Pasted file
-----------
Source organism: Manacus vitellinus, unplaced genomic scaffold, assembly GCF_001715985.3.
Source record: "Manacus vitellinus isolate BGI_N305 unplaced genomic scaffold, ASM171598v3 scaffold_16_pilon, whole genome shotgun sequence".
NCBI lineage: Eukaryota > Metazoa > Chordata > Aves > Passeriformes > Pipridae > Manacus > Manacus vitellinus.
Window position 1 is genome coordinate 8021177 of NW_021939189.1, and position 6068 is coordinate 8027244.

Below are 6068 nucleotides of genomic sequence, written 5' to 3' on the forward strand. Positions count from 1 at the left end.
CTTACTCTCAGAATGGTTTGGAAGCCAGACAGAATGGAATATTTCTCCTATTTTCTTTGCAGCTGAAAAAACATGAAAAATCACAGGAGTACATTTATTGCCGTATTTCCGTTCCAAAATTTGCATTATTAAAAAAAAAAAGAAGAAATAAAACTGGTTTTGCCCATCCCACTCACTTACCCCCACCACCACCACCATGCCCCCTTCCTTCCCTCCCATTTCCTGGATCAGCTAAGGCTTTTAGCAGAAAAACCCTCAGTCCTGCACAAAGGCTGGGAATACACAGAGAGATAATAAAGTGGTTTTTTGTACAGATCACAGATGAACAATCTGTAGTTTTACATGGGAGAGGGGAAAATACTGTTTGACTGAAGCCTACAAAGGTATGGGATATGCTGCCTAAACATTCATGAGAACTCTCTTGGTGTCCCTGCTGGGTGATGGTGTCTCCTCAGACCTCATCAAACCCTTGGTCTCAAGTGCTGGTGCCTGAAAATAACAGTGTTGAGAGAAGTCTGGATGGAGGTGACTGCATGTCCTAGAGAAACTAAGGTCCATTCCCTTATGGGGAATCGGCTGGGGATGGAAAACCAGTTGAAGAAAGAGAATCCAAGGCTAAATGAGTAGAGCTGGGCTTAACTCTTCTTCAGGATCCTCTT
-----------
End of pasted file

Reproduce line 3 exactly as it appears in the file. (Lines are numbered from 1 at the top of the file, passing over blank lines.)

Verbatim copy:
NCBI lineage: Eukaryota > Metazoa > Chordata > Aves > Passeriformes > Pipridae > Manacus > Manacus vitellinus.